Post Thanks / Like

    Post Re: Can "be able to" be used in passive voice?

    Quote Originally Posted by Raymott View Post
    OK, I'm willing to learn. Let's take one example:
    10a. "A cobra can kill you." (active voice)
    10b. "You can be killed by a cobra." (passive voice, IMO).

    If 10b. is not in the passive voice, what voice is it in ?
    If it's not the passive voice, then I think it still takes the form of the passive voice, which is probably the intent of the OP.
    It is the passive voice, but the verb can doesn't refer to ability in 10b.

  8. #18
    Raymott's Avatar
    Raymott is offline VIP Member
    • Member Info
      • Member Type:
      • Academic
      • Native Language:
      • English
      • Home Country:
      • Australia
      • Current Location:
      • Australia
    Join Date
    Jun 2008
    Posts
    19,369
    Post Thanks / Like

    Default Re: Can "be able to" be used in passive voice?

    Quote Originally Posted by engee30 View Post
    It is the passive voice, but the verb can doesn't refer to ability in 10b.
    Well, now hang on. mykwyner is saying it isn't the passive voice.
    Besides, I never mentioned "ability". I haven't changed any sentences with "can" into a passive sentence with "able to", so you have no argument (except your agreement with me that this sentence is in the passive voice, for which support I thank you).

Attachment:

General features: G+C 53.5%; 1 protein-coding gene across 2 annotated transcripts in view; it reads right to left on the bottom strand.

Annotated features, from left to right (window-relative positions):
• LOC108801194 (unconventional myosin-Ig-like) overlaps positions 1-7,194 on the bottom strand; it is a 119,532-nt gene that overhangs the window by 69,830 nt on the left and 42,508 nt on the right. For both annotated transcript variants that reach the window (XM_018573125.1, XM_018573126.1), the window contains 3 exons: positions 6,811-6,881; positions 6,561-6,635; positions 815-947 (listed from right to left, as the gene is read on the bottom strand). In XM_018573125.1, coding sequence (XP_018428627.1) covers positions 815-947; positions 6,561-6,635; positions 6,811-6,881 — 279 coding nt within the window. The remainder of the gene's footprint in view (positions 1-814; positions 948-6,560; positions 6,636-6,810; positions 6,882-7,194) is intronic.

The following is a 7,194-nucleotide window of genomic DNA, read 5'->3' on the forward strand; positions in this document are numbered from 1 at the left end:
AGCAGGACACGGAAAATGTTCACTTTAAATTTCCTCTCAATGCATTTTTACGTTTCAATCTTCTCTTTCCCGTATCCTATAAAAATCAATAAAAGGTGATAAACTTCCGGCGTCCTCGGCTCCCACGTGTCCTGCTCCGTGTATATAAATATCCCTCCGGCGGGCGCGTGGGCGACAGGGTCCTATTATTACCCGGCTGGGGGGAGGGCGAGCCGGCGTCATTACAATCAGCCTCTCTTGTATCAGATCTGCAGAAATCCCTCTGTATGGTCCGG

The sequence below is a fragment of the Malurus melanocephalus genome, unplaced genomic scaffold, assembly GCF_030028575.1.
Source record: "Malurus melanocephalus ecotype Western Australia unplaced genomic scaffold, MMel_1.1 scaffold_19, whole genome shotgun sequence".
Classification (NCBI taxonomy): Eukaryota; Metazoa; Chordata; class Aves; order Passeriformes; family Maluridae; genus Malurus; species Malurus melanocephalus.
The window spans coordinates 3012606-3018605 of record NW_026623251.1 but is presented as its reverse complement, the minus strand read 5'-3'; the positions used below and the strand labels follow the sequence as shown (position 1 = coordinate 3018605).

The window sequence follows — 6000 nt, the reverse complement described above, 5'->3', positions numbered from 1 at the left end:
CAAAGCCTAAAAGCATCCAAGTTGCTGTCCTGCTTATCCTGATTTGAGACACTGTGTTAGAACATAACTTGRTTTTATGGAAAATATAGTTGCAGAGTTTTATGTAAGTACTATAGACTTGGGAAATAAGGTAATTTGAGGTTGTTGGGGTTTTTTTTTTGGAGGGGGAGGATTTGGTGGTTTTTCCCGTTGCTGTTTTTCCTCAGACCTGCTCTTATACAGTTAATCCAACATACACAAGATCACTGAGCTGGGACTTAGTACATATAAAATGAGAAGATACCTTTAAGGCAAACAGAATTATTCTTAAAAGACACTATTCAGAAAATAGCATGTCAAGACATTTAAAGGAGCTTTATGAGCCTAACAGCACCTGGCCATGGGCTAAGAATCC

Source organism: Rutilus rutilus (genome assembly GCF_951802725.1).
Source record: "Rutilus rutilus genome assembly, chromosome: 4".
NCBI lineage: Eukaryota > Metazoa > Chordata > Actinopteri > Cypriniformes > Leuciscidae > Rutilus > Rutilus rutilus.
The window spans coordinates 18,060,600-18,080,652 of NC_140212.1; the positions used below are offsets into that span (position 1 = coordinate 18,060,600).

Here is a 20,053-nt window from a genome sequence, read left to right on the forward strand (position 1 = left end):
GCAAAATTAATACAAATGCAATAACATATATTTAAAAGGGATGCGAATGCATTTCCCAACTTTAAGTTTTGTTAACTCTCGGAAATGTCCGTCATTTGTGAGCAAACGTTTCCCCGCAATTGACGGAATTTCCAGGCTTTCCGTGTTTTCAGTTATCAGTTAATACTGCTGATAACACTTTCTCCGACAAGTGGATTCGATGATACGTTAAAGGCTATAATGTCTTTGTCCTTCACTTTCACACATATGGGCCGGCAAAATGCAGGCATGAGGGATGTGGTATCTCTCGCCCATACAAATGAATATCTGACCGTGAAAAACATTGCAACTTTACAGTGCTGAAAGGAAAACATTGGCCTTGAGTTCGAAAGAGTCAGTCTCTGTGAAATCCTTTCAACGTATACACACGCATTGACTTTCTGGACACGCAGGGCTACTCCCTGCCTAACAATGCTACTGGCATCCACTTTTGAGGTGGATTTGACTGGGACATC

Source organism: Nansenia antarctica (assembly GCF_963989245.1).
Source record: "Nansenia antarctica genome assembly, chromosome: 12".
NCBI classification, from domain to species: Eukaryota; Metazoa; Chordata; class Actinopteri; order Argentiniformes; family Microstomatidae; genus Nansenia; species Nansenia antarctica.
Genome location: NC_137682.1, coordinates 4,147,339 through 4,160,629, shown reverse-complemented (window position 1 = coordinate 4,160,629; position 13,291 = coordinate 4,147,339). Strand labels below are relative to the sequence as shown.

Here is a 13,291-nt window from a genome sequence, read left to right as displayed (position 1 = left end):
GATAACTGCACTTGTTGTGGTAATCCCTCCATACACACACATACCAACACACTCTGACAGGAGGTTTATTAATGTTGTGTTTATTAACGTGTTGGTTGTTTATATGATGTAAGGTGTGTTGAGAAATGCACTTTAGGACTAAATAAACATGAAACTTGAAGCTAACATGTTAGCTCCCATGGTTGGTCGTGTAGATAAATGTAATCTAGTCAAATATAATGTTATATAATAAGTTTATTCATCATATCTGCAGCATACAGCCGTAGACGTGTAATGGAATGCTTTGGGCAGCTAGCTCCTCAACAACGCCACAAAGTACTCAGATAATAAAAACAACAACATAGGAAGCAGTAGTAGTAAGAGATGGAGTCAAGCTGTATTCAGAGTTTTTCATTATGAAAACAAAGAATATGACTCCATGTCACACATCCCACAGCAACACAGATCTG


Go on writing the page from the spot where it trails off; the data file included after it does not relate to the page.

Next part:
9. #19
    mykwyner is offline Key Member
    • Member Info
      • Member Type:
      • English Teacher
      • Native Language:
      • English
      • Home Country:
      • United States
      • Current Location:
      • United States
    Join Date
    May 2005
    Posts
    2,047
    Post Thanks / Like

    Default Re: Can "be able to" be used in passive voice?

    10b. "You can be killed by a cobra." (passive voice, IMO).

    This is definitely a passive voice sentence. However, this string started when a user asked if the verb phrase "be able to" can be used in a passive voice construction. My contention is that it cannot, at least not without creating an awkward sentence (see my examples above).

    You have to realize that can is a verb, and able is an adjective and therefore these words (although they usually convey a similar meaning) are not interchangeable. Ability is an attribute, not an action, and this attribute must remain attached to the noun it refers to.